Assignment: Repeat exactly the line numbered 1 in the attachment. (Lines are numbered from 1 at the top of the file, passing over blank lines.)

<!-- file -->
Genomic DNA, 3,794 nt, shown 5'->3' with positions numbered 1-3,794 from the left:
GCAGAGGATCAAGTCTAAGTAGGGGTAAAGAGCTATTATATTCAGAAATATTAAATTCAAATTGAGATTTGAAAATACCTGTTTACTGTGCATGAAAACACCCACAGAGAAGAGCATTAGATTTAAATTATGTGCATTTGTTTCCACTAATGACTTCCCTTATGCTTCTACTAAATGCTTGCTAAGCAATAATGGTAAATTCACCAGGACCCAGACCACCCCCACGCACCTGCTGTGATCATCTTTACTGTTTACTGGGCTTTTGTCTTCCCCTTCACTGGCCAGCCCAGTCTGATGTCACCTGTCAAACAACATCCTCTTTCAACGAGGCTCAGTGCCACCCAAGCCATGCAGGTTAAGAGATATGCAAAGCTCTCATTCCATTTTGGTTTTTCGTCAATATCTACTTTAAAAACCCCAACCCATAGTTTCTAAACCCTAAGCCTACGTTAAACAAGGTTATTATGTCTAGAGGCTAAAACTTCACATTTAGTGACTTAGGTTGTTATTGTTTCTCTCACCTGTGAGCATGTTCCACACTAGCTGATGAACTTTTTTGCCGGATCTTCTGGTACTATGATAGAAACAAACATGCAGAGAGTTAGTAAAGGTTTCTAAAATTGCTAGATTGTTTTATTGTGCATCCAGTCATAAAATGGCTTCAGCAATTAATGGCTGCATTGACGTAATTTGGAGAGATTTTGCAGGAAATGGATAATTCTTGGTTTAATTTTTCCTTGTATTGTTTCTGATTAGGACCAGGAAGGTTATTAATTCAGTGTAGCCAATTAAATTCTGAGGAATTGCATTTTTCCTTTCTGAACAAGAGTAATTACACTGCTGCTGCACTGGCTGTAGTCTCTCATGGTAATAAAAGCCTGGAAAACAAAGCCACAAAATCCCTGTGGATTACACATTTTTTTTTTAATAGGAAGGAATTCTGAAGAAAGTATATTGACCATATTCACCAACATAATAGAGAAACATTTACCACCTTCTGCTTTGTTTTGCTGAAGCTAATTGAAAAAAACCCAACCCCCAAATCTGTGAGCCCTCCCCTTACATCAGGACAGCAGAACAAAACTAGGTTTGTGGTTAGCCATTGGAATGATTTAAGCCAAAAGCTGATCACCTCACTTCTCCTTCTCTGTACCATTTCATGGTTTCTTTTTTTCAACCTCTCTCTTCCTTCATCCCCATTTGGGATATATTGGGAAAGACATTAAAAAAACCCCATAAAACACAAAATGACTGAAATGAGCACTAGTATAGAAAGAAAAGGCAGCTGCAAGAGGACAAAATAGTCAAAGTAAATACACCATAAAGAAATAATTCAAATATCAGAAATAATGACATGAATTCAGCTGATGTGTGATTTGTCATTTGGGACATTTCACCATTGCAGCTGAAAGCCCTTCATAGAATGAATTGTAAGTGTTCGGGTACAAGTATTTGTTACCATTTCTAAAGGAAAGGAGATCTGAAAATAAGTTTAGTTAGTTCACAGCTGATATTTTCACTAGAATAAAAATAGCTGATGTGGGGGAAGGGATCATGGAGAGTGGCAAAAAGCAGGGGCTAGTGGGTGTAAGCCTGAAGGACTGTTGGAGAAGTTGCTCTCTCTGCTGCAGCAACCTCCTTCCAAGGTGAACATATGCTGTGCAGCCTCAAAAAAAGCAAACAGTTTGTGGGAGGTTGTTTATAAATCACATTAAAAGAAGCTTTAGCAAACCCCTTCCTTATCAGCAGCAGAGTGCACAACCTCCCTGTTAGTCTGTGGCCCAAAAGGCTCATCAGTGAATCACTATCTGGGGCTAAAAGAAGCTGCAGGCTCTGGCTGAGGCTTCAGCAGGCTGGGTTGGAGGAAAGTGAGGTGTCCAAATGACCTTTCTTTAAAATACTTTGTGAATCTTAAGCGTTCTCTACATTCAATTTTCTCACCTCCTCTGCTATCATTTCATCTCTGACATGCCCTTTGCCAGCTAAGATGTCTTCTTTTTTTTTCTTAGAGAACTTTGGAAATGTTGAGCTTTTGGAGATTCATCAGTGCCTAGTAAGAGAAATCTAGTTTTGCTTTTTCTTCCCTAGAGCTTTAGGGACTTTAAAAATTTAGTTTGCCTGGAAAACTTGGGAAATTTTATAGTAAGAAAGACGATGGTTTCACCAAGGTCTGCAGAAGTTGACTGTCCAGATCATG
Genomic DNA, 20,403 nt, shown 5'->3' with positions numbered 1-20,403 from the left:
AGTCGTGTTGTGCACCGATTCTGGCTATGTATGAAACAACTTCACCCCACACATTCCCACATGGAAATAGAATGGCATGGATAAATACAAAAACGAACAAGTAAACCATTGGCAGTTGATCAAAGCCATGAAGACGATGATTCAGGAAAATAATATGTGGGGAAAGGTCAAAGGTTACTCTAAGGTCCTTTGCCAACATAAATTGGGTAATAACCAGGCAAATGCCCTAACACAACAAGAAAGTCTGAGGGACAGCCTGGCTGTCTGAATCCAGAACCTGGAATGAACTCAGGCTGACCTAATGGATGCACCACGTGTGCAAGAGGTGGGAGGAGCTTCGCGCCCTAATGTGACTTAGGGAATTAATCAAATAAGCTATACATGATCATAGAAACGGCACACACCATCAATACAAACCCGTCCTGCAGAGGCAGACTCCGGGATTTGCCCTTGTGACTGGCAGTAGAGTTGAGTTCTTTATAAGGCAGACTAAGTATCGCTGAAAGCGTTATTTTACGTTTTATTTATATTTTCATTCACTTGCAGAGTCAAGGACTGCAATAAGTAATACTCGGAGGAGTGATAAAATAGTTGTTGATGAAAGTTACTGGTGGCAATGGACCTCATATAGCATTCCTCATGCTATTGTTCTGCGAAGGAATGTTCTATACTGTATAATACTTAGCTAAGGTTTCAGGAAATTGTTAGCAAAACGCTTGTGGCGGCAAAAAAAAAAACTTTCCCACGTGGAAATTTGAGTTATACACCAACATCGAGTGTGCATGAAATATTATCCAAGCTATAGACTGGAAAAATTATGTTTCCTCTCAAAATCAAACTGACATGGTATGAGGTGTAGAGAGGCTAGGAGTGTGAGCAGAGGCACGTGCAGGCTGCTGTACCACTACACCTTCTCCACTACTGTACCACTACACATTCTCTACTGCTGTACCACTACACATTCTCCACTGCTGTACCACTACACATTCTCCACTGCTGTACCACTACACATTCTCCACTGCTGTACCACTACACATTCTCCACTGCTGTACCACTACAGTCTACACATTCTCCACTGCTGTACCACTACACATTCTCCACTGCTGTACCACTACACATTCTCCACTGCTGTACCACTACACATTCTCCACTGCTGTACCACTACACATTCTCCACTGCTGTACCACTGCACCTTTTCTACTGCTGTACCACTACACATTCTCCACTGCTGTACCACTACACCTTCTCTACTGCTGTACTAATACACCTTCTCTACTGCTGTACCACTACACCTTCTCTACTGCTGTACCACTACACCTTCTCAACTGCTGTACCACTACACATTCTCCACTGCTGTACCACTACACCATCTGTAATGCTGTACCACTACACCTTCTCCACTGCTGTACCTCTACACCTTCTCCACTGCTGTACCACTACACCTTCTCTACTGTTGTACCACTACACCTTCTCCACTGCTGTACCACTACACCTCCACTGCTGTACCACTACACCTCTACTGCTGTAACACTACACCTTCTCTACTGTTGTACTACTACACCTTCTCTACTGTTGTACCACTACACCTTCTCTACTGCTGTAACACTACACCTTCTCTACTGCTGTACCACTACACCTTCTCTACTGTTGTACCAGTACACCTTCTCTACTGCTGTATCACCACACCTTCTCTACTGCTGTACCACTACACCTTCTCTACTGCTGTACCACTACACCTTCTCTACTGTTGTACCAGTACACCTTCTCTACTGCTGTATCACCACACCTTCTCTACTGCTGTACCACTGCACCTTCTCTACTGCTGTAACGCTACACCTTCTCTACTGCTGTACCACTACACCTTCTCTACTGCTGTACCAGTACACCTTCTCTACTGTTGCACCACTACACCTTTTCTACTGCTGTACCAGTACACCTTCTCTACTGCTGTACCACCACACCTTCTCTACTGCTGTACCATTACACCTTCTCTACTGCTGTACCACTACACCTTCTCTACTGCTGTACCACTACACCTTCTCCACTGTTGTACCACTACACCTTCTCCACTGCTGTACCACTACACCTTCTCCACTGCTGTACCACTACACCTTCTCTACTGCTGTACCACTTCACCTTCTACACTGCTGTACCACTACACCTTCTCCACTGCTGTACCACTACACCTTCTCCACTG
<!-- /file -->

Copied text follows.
Genomic DNA, 3,794 nt, shown 5'->3' with positions numbered 1-3,794 from the left: